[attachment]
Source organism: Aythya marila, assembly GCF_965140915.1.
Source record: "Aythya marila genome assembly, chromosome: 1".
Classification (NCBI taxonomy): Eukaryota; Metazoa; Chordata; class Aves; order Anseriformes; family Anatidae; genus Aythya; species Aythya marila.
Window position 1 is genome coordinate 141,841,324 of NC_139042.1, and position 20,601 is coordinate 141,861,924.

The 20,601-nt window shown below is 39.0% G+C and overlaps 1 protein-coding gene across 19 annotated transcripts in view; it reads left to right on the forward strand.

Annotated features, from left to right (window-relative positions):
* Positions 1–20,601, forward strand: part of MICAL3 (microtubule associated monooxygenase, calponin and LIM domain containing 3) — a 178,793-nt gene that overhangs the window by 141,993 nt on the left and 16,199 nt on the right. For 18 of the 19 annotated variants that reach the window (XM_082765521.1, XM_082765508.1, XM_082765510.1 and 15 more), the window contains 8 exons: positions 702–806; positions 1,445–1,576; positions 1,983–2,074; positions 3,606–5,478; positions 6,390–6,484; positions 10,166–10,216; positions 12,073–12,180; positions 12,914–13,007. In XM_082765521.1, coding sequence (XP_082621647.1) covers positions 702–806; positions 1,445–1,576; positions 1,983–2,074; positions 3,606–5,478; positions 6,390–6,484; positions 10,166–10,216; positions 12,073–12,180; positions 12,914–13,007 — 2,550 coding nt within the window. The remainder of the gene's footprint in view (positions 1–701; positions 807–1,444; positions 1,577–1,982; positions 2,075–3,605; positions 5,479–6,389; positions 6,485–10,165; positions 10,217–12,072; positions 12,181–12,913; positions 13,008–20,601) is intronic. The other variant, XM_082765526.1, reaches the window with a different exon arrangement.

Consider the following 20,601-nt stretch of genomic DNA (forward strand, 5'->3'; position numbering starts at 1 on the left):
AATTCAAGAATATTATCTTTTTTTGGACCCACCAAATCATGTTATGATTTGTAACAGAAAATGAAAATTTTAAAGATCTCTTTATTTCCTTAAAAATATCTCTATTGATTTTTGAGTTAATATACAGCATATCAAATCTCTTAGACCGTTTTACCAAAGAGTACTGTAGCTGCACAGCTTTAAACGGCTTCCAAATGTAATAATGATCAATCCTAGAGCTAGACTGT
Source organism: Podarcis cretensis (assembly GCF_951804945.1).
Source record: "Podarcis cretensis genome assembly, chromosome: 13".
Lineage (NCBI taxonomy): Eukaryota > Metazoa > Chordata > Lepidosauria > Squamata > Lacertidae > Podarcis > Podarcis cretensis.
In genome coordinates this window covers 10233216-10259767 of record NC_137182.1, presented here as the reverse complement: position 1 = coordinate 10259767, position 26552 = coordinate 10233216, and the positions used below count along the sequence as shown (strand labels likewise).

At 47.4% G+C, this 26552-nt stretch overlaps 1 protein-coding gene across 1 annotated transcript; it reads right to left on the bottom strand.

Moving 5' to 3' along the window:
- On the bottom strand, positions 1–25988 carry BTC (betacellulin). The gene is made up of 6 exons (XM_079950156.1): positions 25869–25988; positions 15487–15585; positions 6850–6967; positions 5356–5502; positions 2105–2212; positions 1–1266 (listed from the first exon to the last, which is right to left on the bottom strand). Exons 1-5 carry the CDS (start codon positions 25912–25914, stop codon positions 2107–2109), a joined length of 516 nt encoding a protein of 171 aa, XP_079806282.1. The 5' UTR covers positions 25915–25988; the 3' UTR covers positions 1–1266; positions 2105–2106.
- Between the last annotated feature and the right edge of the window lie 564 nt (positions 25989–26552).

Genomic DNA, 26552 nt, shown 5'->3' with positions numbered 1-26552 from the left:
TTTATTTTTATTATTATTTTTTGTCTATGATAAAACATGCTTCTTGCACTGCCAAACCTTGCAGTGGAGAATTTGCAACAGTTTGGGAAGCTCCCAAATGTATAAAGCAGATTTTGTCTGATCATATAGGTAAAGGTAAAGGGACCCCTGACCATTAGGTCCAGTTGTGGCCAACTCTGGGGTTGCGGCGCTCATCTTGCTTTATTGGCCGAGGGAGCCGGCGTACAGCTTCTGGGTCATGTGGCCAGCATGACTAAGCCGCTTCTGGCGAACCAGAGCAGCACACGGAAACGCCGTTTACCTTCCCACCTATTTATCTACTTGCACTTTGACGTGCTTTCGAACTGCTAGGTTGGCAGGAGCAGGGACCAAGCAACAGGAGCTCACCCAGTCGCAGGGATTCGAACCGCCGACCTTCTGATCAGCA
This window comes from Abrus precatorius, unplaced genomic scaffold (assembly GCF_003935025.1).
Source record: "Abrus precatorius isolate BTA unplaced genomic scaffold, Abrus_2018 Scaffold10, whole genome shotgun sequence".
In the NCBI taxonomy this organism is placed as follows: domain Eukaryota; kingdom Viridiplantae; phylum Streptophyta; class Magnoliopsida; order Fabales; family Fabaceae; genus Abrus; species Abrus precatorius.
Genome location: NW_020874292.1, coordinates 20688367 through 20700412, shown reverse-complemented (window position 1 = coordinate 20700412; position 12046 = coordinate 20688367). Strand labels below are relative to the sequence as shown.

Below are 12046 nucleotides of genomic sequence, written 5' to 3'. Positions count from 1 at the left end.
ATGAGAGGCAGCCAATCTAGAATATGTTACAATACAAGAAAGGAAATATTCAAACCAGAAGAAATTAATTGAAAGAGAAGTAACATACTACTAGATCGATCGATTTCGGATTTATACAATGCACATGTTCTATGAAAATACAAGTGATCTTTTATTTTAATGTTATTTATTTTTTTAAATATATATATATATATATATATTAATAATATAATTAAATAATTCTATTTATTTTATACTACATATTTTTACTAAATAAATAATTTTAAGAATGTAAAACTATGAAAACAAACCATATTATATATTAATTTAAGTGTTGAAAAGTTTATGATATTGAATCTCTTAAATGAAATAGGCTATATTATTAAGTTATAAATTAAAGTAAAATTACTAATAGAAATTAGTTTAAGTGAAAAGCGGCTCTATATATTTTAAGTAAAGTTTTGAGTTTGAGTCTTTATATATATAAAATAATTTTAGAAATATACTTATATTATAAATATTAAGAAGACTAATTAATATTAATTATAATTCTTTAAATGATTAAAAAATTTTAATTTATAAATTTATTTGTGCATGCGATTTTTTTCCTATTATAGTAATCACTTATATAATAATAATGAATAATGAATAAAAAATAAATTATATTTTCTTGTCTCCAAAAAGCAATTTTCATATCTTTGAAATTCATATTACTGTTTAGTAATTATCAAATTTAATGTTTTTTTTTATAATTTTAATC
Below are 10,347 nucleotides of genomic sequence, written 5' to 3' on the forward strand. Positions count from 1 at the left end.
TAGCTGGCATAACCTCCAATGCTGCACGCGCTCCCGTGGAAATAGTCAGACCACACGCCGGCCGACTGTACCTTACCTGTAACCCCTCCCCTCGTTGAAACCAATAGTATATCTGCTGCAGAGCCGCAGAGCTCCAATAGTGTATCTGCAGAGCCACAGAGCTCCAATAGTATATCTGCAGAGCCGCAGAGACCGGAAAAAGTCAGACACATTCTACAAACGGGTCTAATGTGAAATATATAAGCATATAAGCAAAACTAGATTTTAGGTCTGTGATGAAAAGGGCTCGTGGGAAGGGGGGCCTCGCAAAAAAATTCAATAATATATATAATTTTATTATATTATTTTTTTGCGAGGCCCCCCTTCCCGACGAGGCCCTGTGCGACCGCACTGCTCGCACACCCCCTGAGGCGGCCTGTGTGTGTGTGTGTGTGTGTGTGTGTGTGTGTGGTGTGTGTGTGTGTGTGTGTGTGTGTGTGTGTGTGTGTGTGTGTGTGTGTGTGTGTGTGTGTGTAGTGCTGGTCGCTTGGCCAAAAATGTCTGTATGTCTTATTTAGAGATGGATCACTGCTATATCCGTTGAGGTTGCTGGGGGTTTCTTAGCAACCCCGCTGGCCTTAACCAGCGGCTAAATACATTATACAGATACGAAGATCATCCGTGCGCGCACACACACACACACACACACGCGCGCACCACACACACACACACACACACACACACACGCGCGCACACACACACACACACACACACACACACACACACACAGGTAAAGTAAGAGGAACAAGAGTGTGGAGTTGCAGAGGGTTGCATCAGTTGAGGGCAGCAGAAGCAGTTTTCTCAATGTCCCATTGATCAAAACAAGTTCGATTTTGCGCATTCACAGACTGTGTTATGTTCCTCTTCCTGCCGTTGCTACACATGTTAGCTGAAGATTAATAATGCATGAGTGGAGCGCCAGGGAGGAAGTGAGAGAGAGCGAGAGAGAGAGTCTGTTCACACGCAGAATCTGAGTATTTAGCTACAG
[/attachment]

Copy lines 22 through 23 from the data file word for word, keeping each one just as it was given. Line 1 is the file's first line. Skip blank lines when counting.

In the NCBI taxonomy this organism is placed as follows: domain Eukaryota; kingdom Viridiplantae; phylum Streptophyta; class Magnoliopsida; order Fabales; family Fabaceae; genus Abrus; species Abrus precatorius.
Genome location: NW_020874292.1, coordinates 20688367 through 20700412, shown reverse-complemented (window position 1 = coordinate 20700412; position 12046 = coordinate 20688367). Strand labels below are relative to the sequence as shown.